Representative Tarah Toohil has alleged that fellow Republican Representative Nick Miccarelli threatened to kill her and otherwise abused her during and after a relationship in 2012.
Another accuser, who is anonymous, said Miccarelli drugged and raped her.
Toohil was granted a temporary restraining order last week, which involved Miccarelli giving up all the guns he owns, and barred him from the state Capitol building anytime Toohil was there.
Thursday morning, the two sides’ lawyers came to an agreement on a longer-term restraining order.
The deal was reached without a hearing.
Miccarelli can’t have contact with Toohil for three years, and cannot reclaim his weapons during that time. But he is still allowed in the Capitol while Toohil is there. The two are permitted to be on the House floor at the time for votes, and the agreement doesn’t bar them from serving on committees or participating in any other legislative activity together, if such a situation arises.
Miccarelli also doesn’t have to say whether he’s guilty.
His spokesman, Frank Keel, called the compromise a vindication.
Terry Mutchler, a lawyer for Toohil, also said it’s acceptable.
“I think the House has taken great pains to ensure not only Representative Toohil’s security, but also the security of everyone in the Capitol,” she said.
She added, she thinks the question of Miccarelli’s guilt is far from resolved—noting that House Republicans have conducted an investigation on the situation, and they forwarded its results to the Dauphin County District Attorney, who is leading his own criminal investigation.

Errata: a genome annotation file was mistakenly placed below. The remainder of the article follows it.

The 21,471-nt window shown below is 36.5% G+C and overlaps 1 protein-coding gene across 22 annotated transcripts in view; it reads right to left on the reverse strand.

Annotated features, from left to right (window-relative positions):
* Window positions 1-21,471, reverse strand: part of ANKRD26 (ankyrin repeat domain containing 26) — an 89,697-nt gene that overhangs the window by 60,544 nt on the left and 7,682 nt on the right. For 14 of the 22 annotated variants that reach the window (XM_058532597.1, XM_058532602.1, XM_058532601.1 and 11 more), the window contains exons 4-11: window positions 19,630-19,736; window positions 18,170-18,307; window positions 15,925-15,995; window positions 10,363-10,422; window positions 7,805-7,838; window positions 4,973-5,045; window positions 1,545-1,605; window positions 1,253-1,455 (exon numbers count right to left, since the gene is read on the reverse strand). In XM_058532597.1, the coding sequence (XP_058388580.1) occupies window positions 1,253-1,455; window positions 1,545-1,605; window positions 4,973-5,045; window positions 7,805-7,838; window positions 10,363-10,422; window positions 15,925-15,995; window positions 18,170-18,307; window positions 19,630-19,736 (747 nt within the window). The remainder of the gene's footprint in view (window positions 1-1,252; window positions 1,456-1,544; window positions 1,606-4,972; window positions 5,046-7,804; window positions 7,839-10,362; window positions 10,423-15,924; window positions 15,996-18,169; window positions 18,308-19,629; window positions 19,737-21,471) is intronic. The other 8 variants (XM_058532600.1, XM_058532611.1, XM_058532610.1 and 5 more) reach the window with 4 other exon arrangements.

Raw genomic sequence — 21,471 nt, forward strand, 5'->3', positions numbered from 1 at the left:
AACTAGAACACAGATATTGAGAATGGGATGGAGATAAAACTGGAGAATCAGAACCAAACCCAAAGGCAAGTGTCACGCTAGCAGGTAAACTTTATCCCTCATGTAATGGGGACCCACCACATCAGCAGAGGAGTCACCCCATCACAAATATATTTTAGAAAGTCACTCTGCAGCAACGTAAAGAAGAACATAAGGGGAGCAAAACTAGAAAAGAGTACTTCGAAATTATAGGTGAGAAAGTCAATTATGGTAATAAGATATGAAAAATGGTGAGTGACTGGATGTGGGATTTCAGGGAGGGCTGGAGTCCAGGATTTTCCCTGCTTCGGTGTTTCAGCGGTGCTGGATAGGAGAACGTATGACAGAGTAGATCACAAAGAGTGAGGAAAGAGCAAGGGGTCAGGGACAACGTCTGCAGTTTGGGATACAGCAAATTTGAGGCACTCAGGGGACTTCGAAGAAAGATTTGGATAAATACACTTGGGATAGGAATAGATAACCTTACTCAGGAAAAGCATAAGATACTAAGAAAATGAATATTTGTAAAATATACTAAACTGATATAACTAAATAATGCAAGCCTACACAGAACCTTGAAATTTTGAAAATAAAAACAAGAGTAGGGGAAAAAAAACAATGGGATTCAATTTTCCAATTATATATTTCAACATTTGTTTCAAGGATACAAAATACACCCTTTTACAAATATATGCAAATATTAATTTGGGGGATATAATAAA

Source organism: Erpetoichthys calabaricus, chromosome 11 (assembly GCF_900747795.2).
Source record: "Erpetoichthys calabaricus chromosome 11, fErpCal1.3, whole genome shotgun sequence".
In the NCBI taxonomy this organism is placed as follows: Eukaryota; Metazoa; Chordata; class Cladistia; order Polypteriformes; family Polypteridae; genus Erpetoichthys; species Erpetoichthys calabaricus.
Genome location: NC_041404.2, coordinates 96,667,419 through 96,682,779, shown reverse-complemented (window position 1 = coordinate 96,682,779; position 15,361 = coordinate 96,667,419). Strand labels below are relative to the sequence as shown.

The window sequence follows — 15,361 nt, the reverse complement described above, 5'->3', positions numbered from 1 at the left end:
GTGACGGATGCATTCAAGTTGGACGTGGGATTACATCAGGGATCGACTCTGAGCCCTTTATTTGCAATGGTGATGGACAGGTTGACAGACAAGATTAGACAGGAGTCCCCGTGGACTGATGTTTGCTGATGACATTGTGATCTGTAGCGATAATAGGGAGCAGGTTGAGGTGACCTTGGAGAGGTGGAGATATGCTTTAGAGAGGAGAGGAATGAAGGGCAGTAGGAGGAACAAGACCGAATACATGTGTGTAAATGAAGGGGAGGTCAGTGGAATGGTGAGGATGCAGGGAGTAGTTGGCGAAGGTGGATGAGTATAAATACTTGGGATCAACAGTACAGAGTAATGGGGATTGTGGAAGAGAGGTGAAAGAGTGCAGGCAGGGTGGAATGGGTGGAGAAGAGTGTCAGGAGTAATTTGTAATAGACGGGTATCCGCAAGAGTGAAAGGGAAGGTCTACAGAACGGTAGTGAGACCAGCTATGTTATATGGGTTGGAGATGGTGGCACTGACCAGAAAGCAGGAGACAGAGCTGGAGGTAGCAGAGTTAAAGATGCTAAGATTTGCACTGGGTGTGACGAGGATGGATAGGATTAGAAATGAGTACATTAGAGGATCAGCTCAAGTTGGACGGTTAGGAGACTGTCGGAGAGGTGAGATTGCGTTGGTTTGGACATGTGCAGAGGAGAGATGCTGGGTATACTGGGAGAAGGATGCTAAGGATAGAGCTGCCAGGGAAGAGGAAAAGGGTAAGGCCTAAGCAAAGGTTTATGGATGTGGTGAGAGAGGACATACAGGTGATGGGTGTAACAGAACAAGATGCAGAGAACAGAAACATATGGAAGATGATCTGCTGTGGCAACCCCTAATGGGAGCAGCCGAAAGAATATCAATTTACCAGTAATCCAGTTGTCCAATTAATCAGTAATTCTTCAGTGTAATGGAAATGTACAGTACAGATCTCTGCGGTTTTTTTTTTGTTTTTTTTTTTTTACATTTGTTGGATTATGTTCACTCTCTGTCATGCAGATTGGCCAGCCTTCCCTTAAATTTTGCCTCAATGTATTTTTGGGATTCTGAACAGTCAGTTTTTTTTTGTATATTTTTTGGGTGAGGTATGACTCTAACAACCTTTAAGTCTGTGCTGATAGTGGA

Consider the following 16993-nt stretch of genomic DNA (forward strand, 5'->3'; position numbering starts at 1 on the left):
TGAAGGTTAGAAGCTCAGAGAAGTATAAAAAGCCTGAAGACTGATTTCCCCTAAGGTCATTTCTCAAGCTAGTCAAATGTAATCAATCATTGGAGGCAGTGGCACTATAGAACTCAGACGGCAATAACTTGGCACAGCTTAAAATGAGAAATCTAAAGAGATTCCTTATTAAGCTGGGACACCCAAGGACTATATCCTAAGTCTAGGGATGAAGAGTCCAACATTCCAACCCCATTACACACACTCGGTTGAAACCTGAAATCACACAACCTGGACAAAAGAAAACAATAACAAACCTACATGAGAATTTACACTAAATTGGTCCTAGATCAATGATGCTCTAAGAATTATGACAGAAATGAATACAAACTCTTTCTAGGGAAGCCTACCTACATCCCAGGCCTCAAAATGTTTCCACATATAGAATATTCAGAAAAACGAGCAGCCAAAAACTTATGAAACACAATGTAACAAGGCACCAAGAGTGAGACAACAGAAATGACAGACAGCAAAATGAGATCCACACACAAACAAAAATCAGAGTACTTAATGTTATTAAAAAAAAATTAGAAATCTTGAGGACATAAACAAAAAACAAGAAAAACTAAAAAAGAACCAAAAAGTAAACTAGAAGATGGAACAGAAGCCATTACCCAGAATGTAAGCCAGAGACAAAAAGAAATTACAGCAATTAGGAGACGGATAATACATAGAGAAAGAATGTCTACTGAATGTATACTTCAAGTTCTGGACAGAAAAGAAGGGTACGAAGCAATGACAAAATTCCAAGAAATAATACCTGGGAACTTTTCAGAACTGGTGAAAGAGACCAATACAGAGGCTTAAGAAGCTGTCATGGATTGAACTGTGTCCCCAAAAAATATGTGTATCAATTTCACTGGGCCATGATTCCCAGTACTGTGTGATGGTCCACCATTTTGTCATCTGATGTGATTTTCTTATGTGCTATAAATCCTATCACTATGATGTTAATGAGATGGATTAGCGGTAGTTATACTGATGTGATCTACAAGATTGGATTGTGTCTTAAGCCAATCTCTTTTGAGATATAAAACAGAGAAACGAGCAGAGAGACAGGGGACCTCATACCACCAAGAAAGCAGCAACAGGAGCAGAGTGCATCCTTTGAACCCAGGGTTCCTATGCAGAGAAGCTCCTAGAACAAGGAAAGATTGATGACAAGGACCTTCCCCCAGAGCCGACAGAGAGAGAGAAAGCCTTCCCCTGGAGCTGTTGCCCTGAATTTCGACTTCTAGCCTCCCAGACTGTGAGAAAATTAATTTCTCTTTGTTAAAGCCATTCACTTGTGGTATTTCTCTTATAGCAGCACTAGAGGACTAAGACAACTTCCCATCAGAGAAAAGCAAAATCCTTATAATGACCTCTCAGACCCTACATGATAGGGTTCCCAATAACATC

“Both of these women made serious allegations of sexual assault and domestic violence,” Mutchler said. “And the House found these allegations credible. You know in plain language, the House believed these women.”
Miccarelli has vehemently denied the claims, and has resisted calls from GOP leaders and Governor Tom Wolf to step down.
His motion to dismiss the restraining order case called Toohil’s statements “completely false and…solely the vengeful words of a former lover with an agenda.”
Reached for comment after the hearing, Keel walked that statement back, saying it’s not really how Miccarelli feels—the five-term lawmaker just wants to put the whole situation behind him.
“We’re working towards, not only trying to defend this innocent man, but to save his character, his career, and his life,” Keel said. “So, we had to come back at them with the same force with which they were coming at us. Let’s just put it that way.”
When the allegations against Miccarelli first came to light in a report by the Philadelphia Inquirer and LNP’s The Caucus, the lawmaker wrote a long post defending himself on his personal Facebook page. In it, he named his accuser who has chosen to stay anonymous.
In his statement about House Republicans’ investigation into Miccarelli, spokesman Steve Miskin didn’t reference any of Miccarelli’s actions directly.
But he did note, “all parties and participants in the investigation were reminded [the caucus] does not tolerate retaliation against any individual who reports or complains about harassment or improper conduct.”
Speaking carefully to avoid identifying her anonymous client, Mutchler said she thinks that “what you see with this Facebook posting related to this incident is that when people question why women don’t come forward, you really don’t have to look further than that to understand.”
“There is a retaliatory aspect to things like this,” she added. “I can’t speak further related to that, but I think that those kinds of actions are unconscionable.”
Asked whether perceived retaliation would play into the case going forward, Mutchler said she thinks “there are additional discussions that will be continuing with the House of Representatives in that regard.”